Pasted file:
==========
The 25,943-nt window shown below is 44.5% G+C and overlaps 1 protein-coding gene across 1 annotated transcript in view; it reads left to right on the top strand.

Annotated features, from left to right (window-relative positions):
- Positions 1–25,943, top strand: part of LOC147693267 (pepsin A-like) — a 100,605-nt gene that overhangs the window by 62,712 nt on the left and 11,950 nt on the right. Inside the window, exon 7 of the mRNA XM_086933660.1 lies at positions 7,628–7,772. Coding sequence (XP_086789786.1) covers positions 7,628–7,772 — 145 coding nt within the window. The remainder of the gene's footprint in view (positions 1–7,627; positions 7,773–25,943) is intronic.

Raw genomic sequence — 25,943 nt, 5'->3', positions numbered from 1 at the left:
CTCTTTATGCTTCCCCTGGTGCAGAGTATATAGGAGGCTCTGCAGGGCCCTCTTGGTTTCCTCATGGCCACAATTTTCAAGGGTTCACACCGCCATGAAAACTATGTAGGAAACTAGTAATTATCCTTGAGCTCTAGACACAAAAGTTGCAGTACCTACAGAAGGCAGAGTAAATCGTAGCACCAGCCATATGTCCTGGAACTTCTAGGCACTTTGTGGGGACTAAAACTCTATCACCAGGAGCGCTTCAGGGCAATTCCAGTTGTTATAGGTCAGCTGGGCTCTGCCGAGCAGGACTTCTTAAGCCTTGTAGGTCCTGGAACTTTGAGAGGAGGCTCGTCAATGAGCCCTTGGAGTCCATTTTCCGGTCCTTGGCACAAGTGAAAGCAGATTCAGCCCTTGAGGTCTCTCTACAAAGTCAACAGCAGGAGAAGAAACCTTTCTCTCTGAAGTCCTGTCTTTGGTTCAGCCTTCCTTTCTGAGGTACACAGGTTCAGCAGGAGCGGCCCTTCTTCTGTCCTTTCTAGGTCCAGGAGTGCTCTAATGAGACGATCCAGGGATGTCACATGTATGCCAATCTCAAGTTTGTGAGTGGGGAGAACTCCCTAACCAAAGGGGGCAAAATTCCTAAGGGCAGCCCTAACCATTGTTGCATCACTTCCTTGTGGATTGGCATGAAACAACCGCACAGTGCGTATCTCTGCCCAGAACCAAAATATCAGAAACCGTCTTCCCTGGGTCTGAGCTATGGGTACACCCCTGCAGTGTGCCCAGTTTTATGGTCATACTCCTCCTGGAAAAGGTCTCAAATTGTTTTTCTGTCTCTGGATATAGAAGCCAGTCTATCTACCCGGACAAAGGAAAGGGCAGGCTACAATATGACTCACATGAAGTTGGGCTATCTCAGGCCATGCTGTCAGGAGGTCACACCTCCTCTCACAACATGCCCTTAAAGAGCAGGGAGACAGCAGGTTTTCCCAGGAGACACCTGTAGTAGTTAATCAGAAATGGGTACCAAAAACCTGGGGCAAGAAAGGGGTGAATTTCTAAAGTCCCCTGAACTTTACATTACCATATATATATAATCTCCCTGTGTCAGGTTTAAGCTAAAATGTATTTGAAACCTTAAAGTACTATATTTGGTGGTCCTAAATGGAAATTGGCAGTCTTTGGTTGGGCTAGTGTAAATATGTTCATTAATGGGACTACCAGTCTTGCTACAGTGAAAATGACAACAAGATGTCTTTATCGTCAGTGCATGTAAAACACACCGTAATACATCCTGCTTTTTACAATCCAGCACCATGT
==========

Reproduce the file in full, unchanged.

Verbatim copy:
The 25,943-nt window shown below is 44.5% G+C and overlaps 1 protein-coding gene across 1 annotated transcript in view; it reads left to right on the top strand.

Annotated features, from left to right (window-relative positions):
- Positions 1–25,943, top strand: part of LOC147693267 (pepsin A-like) — a 100,605-nt gene that overhangs the window by 62,712 nt on the left and 11,950 nt on the right. Inside the window, exon 7 of the mRNA XM_086933660.1 lies at positions 7,628–7,772. Coding sequence (XP_086789786.1) covers positions 7,628–7,772 — 145 coding nt within the window. The remainder of the gene's footprint in view (positions 1–7,627; positions 7,773–25,943) is intronic.

Raw genomic sequence — 25,943 nt, 5'->3', positions numbered from 1 at the left:
CTCTTTATGCTTCCCCTGGTGCAGAGTATATAGGAGGCTCTGCAGGGCCCTCTTGGTTTCCTCATGGCCACAATTTTCAAGGGTTCACACCGCCATGAAAACTATGTAGGAAACTAGTAATTATCCTTGAGCTCTAGACACAAAAGTTGCAGTACCTACAGAAGGCAGAGTAAATCGTAGCACCAGCCATATGTCCTGGAACTTCTAGGCACTTTGTGGGGACTAAAACTCTATCACCAGGAGCGCTTCAGGGCAATTCCAGTTGTTATAGGTCAGCTGGGCTCTGCCGAGCAGGACTTCTTAAGCCTTGTAGGTCCTGGAACTTTGAGAGGAGGCTCGTCAATGAGCCCTTGGAGTCCATTTTCCGGTCCTTGGCACAAGTGAAAGCAGATTCAGCCCTTGAGGTCTCTCTACAAAGTCAACAGCAGGAGAAGAAACCTTTCTCTCTGAAGTCCTGTCTTTGGTTCAGCCTTCCTTTCTGAGGTACACAGGTTCAGCAGGAGCGGCCCTTCTTCTGTCCTTTCTAGGTCCAGGAGTGCTCTAATGAGACGATCCAGGGATGTCACATGTATGCCAATCTCAAGTTTGTGAGTGGGGAGAACTCCCTAACCAAAGGGGGCAAAATTCCTAAGGGCAGCCCTAACCATTGTTGCATCACTTCCTTGTGGATTGGCATGAAACAACCGCACAGTGCGTATCTCTGCCCAGAACCAAAATATCAGAAACCGTCTTCCCTGGGTCTGAGCTATGGGTACACCCCTGCAGTGTGCCCAGTTTTATGGTCATACTCCTCCTGGAAAAGGTCTCAAATTGTTTTTCTGTCTCTGGATATAGAAGCCAGTCTATCTACCCGGACAAAGGAAAGGGCAGGCTACAATATGACTCACATGAAGTTGGGCTATCTCAGGCCATGCTGTCAGGAGGTCACACCTCCTCTCACAACATGCCCTTAAAGAGCAGGGAGACAGCAGGTTTTCCCAGGAGACACCTGTAGTAGTTAATCAGAAATGGGTACCAAAAACCTGGGGCAAGAAAGGGGTGAATTTCTAAAGTCCCCTGAACTTTACATTACCATATATATATAATCTCCCTGTGTCAGGTTTAAGCTAAAATGTATTTGAAACCTTAAAGTACTATATTTGGTGGTCCTAAATGGAAATTGGCAGTCTTTGGTTGGGCTAGTGTAAATATGTTCATTAATGGGACTACCAGTCTTGCTACAGTGAAAATGACAACAAGATGTCTTTATCGTCAGTGCATGTAAAACACACCGTAATACATCCTGCTTTTTACAATCCAGCACCATGT